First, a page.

The Northwest Coast Hall, which first opened in 1899, is currently closed as it undergoes an upgrade under the co-curation of a Hupacasath artist and historian. (©AMNH/M. Shanley photo)
The co-curator of a massive upgrade to a world-renowned museum in Manhattan is calling on Nuu-chah-nulth people to take a role in how their culture is presented to the international audience.
With its completion scheduled next year, the American Museum of Natural History is currently revamping its Northwest Coast Hall, a wing of the New York attraction that showcases artifacts from the territory of Nuu-chah-nulth nations and nine other Indigenous groups. The $14.5-million undertaking entails a full-scale renovation to the hall, as well as assessing thousands of artifacts – including many that have not been on display – to determine how the Northwest Coast tribes should be presented to museum visitors.
A major part of the museum’s work is the conservation of its historical pieces, including the 78 totem poles in the collection. But Haa’yuups, Ron Hamilton, who is co-curator of the Northwest Coast Hall upgrade, wants to see more contemporary depictions in the new presentation. He seeks pictures and videos taken in Nuu-chah-nulth communities that would be viewed on interactive computer terminals in the new hall’s Nuu-chah-nulth alcove, thereby presenting “something other than a curator’s view of what is in our communities.”
“I want people to provide photographs that they think say something about themselves - their home,” said the Hupacasath artist and historian. “If it’s a traffic jam in Ahousaht, that might not seem interesting to anybody out there in the world, but if it’s interesting to people from our community I want to see it.”
Quality imagery of babies, boats, mountains, streams, animals, houses, villages and anything else that those in Nuu-chah-nulth territory look out on every day will be considered in order to exhibit an authentic view of the Nuu-chah-nulth world.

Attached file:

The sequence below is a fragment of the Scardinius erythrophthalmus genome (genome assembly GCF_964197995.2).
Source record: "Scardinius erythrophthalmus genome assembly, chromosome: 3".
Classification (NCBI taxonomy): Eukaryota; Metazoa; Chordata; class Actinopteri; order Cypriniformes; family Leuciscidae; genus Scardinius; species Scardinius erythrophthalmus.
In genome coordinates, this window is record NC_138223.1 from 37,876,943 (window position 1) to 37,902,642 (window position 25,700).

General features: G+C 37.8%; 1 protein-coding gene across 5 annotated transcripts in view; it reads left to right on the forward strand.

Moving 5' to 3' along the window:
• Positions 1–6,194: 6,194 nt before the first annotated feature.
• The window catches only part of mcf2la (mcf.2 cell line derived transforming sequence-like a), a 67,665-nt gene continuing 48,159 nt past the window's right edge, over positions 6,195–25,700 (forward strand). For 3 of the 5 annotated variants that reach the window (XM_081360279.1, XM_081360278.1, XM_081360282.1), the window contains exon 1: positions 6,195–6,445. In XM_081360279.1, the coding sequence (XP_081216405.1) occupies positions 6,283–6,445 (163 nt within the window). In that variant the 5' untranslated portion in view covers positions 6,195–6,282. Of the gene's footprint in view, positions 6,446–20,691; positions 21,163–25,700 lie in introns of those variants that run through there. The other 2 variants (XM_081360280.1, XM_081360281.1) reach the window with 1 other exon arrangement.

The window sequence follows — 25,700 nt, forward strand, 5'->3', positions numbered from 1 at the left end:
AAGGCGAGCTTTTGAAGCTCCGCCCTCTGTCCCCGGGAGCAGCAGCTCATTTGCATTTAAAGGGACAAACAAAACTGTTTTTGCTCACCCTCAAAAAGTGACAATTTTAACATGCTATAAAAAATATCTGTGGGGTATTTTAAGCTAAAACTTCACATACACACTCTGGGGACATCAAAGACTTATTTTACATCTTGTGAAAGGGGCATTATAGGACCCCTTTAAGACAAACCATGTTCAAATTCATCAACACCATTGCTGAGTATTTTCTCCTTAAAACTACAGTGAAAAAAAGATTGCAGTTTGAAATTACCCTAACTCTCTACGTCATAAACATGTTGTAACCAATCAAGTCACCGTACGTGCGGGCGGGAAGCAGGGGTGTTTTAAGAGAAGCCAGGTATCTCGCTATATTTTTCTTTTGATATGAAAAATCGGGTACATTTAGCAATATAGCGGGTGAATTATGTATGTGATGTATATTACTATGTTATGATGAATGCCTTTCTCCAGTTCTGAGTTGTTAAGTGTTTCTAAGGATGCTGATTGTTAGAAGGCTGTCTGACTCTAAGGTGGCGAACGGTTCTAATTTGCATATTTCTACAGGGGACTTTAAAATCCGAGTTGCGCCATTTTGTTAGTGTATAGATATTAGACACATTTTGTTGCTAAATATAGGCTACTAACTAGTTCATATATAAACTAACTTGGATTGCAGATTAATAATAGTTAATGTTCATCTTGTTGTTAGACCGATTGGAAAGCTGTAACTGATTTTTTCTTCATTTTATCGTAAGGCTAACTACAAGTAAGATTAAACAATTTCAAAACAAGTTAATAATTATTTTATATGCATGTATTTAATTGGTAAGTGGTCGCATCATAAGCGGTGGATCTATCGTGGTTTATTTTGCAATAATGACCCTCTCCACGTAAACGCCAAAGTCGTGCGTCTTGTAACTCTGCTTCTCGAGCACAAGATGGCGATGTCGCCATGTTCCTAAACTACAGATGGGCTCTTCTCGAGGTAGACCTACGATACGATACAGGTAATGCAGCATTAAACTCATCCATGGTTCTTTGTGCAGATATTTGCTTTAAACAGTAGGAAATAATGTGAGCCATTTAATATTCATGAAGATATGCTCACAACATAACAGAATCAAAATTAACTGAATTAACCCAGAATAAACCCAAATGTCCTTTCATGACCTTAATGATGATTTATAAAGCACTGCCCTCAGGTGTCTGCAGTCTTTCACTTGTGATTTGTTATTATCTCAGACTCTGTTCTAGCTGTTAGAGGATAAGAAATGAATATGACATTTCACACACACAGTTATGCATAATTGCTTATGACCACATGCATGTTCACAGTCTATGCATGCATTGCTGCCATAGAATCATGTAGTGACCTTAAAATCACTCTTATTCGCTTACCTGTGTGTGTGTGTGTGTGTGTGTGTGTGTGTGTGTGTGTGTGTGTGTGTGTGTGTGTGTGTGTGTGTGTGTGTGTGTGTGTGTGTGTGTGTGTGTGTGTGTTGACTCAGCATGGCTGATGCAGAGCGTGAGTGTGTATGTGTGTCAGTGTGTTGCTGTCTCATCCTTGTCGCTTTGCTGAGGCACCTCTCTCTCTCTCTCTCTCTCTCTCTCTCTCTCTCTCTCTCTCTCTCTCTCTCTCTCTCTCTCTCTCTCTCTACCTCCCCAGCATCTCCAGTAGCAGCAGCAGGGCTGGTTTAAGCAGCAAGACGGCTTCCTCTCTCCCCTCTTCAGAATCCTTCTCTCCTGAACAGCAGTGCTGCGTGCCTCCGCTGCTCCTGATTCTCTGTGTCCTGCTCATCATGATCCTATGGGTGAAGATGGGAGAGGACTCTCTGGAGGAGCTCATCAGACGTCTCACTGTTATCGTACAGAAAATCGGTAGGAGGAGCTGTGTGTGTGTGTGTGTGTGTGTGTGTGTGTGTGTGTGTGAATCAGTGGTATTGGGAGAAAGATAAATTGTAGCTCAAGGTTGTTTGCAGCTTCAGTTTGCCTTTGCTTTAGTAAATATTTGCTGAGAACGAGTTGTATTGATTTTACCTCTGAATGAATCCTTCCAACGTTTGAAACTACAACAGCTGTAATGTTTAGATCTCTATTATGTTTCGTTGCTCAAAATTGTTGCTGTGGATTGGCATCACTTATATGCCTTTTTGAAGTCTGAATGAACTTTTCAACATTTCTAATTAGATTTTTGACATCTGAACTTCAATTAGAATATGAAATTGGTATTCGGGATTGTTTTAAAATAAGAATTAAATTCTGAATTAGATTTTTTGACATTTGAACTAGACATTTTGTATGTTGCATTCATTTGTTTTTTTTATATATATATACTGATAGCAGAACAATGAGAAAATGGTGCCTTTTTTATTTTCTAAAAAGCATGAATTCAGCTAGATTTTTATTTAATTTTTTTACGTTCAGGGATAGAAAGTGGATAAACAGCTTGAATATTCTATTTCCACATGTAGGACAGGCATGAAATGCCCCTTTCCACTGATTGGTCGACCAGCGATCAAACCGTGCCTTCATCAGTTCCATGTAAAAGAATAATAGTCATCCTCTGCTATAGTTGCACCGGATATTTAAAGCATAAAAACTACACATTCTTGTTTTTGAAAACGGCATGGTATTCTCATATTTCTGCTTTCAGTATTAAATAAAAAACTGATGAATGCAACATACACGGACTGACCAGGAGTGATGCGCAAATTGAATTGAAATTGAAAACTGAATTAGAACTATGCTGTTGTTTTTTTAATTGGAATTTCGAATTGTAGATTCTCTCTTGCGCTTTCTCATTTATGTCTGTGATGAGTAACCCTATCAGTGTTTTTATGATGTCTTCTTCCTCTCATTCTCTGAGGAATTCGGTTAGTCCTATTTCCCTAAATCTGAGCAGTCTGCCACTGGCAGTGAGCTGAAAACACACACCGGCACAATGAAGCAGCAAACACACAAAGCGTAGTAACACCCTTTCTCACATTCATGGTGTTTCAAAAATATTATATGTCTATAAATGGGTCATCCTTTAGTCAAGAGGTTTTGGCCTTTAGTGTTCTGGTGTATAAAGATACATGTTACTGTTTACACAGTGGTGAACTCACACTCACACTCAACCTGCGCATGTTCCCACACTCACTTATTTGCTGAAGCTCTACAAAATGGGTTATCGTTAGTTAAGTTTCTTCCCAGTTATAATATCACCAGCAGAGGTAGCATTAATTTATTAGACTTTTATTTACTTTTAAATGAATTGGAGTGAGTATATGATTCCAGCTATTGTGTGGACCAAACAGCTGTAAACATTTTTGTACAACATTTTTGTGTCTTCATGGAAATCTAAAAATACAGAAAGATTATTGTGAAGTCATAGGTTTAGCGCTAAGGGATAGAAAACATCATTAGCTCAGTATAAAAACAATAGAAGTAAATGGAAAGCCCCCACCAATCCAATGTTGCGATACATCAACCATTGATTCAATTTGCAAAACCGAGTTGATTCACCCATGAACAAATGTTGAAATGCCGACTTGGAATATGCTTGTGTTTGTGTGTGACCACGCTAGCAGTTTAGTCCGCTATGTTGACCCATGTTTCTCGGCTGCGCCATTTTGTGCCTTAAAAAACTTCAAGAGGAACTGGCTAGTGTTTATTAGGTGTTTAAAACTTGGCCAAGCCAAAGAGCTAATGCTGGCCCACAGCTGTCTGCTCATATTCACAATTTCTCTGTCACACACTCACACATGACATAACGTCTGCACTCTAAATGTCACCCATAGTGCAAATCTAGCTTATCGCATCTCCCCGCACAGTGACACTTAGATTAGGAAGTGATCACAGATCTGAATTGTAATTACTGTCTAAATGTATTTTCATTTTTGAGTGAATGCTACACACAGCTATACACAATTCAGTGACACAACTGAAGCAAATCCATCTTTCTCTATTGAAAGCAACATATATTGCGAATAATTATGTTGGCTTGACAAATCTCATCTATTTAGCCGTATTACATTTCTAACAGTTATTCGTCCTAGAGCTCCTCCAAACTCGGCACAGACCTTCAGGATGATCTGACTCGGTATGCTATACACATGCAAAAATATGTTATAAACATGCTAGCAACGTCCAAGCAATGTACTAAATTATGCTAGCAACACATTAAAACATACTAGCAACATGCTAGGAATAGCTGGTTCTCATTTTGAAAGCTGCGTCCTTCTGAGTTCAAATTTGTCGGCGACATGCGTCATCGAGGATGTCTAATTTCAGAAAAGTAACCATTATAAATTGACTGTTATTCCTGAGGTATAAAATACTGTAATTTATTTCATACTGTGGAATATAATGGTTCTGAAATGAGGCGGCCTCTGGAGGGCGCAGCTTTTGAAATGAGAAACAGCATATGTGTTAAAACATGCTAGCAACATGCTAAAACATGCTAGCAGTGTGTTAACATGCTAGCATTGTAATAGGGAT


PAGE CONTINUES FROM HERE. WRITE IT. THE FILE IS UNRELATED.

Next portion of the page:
This includes “things that matter, things that disturb, things that give comfort and things that frighten,” stressed Hamilton. “Situations that they think need attention.”
Peter Whiteley is the museum’s curator of North American Ethnology who is overseeing the upgrade with Hamilton. When the Nuu-chah-nulth historian’s role was announced by the museum over a year ago, Whiteley spoke of the need to highlight the voices of the Northwest Coast nations.
“I eagerly look forward to partnering with Haa’yuups to achieve that goal as we work to create a modern exhibition hall that can serve as a new exemplar and transcend the boundaries that have too often divided museums and native communities,” he said in a press release issued by the museum. “We want the hall to be a welcoming home for all First Nations/native Americans, where material culture serves as a portal into understanding the complexities and depths of native ideas and art forms.”
Some within Nuu-chah-nulth communities feel that the early years of the Northwest Coast Hall had a role in creating these divisions. A notable example is the Yuquot Whaler’s Shrine, a sacred collection of carvings and human skulls that served as a ritualized purification site for Mowachaht whaling chiefs near their village at the southern tip of Nootka Island. Over a century ago the shrine was taken for the AMNH collection under the direction of Franz Boas, one of the Northwest Coast Hall’s founders who the museum has called the “father of American anthropology”. According to documented accounts from the time a purchase was arranged with two Mowachaht elders – but on the condition that the shrine was taken when most of the village was away during whaling season. For generations many within the Mowachaht/Muchalaht First Nation have seen this as theft, and repatriation discussions with the museum are in progress.
As the Northwest Coast Hall prepares for how it will present First Nations to a 21st century audience, Hamilton is pushing for a more democratic approach that includes the perspectives of Nuu-chah-nulth aht.
“We don’t need people staring at us anymore – and that’s been the business of anthropology forever,” he said. “It’s time for people to portray themselves, to take some responsibility for portraying themselves.”
Photos and video can be supplied to Ron Hamilton for consideration. He can be reached at 250-724-9667, firstname.lastname@example.org, or by mail at 8080 Klekhoot Cres., Port Alberni, V9Y 8Y8.